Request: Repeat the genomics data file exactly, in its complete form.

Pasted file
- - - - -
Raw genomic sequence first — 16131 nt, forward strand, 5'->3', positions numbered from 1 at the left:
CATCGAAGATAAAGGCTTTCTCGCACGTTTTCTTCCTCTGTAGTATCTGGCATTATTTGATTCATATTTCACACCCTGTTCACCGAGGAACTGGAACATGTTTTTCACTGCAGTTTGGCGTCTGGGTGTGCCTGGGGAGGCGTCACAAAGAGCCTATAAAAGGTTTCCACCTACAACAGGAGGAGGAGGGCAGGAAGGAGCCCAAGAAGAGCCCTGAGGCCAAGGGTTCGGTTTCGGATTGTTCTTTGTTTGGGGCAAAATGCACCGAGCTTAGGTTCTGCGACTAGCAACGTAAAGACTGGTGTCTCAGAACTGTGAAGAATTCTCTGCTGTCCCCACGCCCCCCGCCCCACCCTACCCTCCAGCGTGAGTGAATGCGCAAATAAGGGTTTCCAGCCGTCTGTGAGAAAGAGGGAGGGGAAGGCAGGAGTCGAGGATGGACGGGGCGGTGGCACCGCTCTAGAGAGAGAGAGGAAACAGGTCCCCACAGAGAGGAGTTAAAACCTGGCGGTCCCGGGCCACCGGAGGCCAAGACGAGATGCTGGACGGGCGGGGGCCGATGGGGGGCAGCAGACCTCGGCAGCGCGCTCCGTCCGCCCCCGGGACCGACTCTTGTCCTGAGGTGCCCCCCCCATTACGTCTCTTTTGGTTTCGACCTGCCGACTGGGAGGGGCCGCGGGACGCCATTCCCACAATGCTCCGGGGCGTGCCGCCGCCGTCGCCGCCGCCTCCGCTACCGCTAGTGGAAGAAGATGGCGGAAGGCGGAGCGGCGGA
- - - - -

Raw genomic sequence first — 16131 nt, forward strand, 5'->3', positions numbered from 1 at the left:
CATCGAAGATAAAGGCTTTCTCGCACGTTTTCTTCCTCTGTAGTATCTGGCATTATTTGATTCATATTTCACACCCTGTTCACCGAGGAACTGGAACATGTTTTTCACTGCAGTTTGGCGTCTGGGTGTGCCTGGGGAGGCGTCACAAAGAGCCTATAAAAGGTTTCCACCTACAACAGGAGGAGGAGGGCAGGAAGGAGCCCAAGAAGAGCCCTGAGGCCAAGGGTTCGGTTTCGGATTGTTCTTTGTTTGGGGCAAAATGCACCGAGCTTAGGTTCTGCGACTAGCAACGTAAAGACTGGTGTCTCAGAACTGTGAAGAATTCTCTGCTGTCCCCACGCCCCCCGCCCCACCCTACCCTCCAGCGTGAGTGAATGCGCAAATAAGGGTTTCCAGCCGTCTGTGAGAAAGAGGGAGGGGAAGGCAGGAGTCGAGGATGGACGGGGCGGTGGCACCGCTCTAGAGAGAGAGAGGAAACAGGTCCCCACAGAGAGGAGTTAAAACCTGGCGGTCCCGGGCCACCGGAGGCCAAGACGAGATGCTGGACGGGCGGGGGCCGATGGGGGGCAGCAGACCTCGGCAGCGCGCTCCGTCCGCCCCCGGGACCGACTCTTGTCCTGAGGTGCCCCCCCCATTACGTCTCTTTTGGTTTCGACCTGCCGACTGGGAGGGGCCGCGGGACGCCATTCCCACAATGCTCCGGGGCGTGCCGCCGCCGTCGCCGCCGCCTCCGCTACCGCTAGTGGAAGAAGATGGCGGAAGGCGGAGCGGCGGA